June 23, 2011 8:57 pm
Radon exposure is the leading cause of non-smoking lung cancer and leads to an estimated 21,000 deaths each year. The U.S Environmental Protection Agency, the General Services Administration, and the departments of Agriculture, Defense, Energy, Health and Human Services, Housing and Urban Development, Interior, and Veterans Affairs have joined forces to help save lives and create healthier home and school environments for America’s families. The plan brings together commitments that help to reduce exposure to radon and protect the health of Americans through leveraging and advancing existing state, local, and national programs.
“With nearly one in 15 homes affected by elevated levels of radon and thousands dying each year from radon-induced cancer, it’s time to step up our actions in the federal government,” EPA Administrator Lisa P. Jackson says. “Through the Federal Radon Action Plan, we’re working with partner agencies to raise awareness about the threat of radon in our homes and to take steps to mitigate this hazard. Together our efforts will help reduce radon exposure and make our homes, schools and communities healthier places to live, learn, work and play.”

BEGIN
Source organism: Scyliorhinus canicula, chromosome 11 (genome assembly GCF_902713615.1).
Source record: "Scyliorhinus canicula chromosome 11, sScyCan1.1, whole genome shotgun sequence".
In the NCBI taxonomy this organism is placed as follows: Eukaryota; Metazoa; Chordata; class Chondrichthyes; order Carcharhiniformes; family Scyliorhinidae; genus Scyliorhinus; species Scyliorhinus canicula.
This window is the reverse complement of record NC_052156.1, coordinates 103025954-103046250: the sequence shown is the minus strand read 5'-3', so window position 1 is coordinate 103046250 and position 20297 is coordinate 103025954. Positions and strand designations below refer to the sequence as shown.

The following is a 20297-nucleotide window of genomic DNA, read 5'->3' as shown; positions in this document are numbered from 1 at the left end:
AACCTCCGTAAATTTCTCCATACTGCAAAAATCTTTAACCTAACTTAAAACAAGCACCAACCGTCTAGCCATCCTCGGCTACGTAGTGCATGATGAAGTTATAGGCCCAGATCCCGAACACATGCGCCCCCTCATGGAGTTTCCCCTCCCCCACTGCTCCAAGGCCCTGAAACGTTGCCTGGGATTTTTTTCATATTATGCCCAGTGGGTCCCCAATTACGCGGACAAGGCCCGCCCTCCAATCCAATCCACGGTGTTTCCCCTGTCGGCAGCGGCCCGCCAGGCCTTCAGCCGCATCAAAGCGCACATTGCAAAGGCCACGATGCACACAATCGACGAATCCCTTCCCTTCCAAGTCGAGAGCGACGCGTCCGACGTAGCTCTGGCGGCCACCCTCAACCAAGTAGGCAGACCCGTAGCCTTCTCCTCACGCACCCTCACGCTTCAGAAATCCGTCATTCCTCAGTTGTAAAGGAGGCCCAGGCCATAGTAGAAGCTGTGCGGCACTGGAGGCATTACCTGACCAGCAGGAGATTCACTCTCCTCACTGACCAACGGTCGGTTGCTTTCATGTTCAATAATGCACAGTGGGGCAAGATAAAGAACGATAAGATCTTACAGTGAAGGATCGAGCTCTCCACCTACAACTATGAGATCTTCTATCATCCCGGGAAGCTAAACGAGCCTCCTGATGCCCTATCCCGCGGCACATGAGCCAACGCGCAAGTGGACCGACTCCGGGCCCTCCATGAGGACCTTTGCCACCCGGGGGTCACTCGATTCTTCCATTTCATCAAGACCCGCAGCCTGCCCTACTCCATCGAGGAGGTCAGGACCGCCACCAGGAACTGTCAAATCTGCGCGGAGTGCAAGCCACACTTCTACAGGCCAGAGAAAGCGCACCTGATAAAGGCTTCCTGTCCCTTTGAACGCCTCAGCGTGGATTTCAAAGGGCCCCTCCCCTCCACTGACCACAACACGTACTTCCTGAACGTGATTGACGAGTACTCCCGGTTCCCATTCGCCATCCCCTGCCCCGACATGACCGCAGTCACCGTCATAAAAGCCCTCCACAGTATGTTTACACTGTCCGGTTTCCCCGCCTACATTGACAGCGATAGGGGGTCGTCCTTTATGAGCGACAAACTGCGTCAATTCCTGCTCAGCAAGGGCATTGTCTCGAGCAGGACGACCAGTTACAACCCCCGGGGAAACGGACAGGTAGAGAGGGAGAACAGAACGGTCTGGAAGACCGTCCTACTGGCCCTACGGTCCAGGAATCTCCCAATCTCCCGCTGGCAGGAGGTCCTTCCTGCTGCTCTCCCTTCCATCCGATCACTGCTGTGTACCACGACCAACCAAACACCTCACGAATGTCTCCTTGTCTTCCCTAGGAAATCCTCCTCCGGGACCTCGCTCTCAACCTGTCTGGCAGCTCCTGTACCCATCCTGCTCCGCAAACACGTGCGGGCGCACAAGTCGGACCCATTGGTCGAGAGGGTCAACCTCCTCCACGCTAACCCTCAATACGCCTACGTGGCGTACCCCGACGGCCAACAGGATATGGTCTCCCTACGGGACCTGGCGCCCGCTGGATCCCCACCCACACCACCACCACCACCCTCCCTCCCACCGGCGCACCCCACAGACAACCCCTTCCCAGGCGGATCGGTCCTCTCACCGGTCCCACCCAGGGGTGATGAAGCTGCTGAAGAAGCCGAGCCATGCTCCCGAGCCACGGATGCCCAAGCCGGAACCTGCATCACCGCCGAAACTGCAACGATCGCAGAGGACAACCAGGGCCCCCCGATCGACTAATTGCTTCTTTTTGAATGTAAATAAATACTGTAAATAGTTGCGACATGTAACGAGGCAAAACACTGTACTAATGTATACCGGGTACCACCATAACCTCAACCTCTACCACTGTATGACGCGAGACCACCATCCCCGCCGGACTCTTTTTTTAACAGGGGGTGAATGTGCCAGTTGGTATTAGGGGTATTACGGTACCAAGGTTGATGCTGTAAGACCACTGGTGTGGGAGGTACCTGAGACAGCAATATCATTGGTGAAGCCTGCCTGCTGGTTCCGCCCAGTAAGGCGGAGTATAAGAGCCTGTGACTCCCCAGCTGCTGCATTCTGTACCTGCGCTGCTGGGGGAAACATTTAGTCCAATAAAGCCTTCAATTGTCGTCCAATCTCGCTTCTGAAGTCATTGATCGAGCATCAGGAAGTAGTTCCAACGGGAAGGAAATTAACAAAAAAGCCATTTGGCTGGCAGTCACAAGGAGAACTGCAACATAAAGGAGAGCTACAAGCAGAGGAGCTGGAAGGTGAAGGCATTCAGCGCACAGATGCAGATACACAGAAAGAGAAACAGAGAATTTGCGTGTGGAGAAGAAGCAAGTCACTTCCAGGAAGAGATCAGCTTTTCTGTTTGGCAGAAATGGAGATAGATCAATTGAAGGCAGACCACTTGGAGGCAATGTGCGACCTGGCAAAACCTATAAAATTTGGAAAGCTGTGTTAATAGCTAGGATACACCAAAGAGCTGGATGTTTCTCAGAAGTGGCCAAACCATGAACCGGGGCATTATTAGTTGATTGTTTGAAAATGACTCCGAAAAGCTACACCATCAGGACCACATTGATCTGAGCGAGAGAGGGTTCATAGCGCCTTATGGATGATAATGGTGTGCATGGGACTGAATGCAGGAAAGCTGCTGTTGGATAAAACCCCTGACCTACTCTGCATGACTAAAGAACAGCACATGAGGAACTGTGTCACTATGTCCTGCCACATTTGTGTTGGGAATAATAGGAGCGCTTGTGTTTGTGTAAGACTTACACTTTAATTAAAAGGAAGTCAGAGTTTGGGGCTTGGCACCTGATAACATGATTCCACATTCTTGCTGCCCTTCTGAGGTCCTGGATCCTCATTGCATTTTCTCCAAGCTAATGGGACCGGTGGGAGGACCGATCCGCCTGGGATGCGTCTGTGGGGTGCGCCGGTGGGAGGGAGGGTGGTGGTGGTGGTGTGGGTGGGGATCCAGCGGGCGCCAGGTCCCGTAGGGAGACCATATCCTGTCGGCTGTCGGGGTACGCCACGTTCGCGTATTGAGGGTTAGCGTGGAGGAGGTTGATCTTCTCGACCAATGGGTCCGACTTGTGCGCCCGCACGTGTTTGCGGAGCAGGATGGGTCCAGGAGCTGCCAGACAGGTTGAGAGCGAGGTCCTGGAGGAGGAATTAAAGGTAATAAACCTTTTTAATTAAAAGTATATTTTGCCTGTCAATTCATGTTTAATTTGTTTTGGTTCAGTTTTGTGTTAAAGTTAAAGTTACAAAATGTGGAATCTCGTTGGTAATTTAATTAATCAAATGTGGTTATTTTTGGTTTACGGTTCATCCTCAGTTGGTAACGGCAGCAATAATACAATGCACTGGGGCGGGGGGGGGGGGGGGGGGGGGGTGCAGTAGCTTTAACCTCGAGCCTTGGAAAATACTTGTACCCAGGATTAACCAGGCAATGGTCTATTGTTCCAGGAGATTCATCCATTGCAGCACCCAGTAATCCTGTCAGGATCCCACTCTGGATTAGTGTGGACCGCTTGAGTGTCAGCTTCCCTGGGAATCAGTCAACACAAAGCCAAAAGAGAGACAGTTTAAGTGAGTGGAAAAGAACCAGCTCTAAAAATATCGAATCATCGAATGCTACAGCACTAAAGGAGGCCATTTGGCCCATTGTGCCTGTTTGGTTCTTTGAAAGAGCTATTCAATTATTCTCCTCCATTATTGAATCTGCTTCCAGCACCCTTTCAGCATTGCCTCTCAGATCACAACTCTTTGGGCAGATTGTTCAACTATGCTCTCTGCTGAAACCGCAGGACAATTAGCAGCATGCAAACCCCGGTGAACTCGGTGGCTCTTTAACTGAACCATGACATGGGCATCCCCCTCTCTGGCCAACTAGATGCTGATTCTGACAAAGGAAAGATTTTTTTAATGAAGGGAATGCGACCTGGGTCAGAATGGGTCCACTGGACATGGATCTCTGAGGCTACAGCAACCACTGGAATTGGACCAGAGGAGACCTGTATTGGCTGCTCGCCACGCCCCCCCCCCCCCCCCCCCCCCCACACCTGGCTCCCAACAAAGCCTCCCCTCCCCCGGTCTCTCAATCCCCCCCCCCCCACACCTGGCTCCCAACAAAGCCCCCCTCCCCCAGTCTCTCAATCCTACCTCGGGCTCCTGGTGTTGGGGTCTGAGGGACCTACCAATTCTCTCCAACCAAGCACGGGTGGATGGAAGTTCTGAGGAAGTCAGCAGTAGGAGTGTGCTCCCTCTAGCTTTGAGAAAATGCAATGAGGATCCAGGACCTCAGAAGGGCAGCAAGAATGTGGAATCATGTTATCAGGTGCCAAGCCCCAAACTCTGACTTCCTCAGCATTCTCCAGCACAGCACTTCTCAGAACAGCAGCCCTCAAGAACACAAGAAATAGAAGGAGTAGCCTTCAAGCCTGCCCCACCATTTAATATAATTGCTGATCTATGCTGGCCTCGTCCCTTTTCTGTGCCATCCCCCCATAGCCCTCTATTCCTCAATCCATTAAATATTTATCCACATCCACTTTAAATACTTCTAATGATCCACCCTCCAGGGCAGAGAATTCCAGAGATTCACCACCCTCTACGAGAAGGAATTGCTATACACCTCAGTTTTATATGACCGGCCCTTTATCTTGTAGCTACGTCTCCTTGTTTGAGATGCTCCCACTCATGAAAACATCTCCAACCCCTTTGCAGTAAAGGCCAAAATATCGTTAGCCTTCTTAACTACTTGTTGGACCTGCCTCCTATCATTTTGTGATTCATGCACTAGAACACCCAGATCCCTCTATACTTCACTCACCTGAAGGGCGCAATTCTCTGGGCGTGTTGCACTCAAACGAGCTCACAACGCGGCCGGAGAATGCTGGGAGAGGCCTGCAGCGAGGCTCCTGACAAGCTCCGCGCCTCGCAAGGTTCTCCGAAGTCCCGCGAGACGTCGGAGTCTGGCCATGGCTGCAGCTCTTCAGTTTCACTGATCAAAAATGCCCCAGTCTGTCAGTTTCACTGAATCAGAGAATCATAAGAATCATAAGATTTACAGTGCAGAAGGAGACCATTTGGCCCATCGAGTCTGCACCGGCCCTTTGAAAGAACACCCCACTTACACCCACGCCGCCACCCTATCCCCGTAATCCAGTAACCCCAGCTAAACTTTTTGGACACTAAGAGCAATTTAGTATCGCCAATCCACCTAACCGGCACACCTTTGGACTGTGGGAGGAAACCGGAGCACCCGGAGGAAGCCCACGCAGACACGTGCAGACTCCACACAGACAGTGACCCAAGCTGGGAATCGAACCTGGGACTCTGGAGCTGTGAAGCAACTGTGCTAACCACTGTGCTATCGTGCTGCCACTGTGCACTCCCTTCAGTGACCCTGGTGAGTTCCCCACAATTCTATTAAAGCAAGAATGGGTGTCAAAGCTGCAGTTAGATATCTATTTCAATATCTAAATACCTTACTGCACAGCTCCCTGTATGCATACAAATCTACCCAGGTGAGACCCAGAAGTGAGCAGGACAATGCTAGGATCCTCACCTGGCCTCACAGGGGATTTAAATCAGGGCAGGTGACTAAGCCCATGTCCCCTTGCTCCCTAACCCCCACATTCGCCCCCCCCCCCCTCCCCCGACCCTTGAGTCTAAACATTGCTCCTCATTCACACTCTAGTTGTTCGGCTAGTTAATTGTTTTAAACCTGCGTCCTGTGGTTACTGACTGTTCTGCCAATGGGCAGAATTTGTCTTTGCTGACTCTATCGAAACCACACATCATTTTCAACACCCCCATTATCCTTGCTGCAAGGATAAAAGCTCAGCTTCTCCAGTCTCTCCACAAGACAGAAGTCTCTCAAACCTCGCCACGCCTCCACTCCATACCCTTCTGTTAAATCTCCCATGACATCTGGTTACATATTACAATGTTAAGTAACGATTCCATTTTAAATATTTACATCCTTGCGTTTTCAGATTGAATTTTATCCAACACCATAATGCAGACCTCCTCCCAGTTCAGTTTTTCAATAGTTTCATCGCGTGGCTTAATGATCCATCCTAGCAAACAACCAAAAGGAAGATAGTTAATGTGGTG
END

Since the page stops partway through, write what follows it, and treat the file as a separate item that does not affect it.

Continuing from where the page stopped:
The Federal Radon Action Plan brings together government agencies to demonstrate the importance of radon risk reduction, address finance and incentive issues to drive testing and mitigation, and build demand for services from industry professionals. The plan will help spur greater action in the marketplace, create jobs in the private sector, and significantly reduce exposure to radon. The plan includes strategies to reach low-income families, many of whom do not have the resources to make the simple fixes necessary to protect their homes and loved ones. With the help of all agency networks, approximately 7.5 million buildings and homes in the United States will be able to receive information and build awareness around this serious public health risk.